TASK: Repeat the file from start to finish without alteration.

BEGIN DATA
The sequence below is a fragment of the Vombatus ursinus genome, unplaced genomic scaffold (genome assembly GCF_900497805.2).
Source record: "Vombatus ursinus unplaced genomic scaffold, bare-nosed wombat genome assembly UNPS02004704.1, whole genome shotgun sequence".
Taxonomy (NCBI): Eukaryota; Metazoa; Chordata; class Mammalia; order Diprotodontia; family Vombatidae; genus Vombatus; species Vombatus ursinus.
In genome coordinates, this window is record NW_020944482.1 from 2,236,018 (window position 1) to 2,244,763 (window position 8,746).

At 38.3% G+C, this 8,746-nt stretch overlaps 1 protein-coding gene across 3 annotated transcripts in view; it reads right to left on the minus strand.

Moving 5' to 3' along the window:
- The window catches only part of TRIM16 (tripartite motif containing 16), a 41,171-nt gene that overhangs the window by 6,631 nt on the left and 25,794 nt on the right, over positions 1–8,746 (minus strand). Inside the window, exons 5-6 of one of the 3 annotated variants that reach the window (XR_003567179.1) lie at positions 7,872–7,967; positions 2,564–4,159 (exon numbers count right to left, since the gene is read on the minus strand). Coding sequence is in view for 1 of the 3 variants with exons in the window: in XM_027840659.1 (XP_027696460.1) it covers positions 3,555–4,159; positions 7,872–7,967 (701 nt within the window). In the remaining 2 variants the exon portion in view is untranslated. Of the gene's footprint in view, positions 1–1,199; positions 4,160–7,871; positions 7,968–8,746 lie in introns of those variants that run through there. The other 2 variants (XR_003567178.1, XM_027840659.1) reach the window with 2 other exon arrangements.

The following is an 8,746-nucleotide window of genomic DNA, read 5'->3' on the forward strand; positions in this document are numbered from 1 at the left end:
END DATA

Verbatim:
The sequence below is a fragment of the Vombatus ursinus genome, unplaced genomic scaffold (genome assembly GCF_900497805.2).
Source record: "Vombatus ursinus unplaced genomic scaffold, bare-nosed wombat genome assembly UNPS02004704.1, whole genome shotgun sequence".
Taxonomy (NCBI): Eukaryota; Metazoa; Chordata; class Mammalia; order Diprotodontia; family Vombatidae; genus Vombatus; species Vombatus ursinus.
In genome coordinates, this window is record NW_020944482.1 from 2,236,018 (window position 1) to 2,244,763 (window position 8,746).

At 38.3% G+C, this 8,746-nt stretch overlaps 1 protein-coding gene across 3 annotated transcripts in view; it reads right to left on the minus strand.

Moving 5' to 3' along the window:
- The window catches only part of TRIM16 (tripartite motif containing 16), a 41,171-nt gene that overhangs the window by 6,631 nt on the left and 25,794 nt on the right, over positions 1–8,746 (minus strand). Inside the window, exons 5-6 of one of the 3 annotated variants that reach the window (XR_003567179.1) lie at positions 7,872–7,967; positions 2,564–4,159 (exon numbers count right to left, since the gene is read on the minus strand). Coding sequence is in view for 1 of the 3 variants with exons in the window: in XM_027840659.1 (XP_027696460.1) it covers positions 3,555–4,159; positions 7,872–7,967 (701 nt within the window). In the remaining 2 variants the exon portion in view is untranslated. Of the gene's footprint in view, positions 1–1,199; positions 4,160–7,871; positions 7,968–8,746 lie in introns of those variants that run through there. The other 2 variants (XR_003567178.1, XM_027840659.1) reach the window with 2 other exon arrangements.

The following is an 8,746-nucleotide window of genomic DNA, read 5'->3' on the forward strand; positions in this document are numbered from 1 at the left end: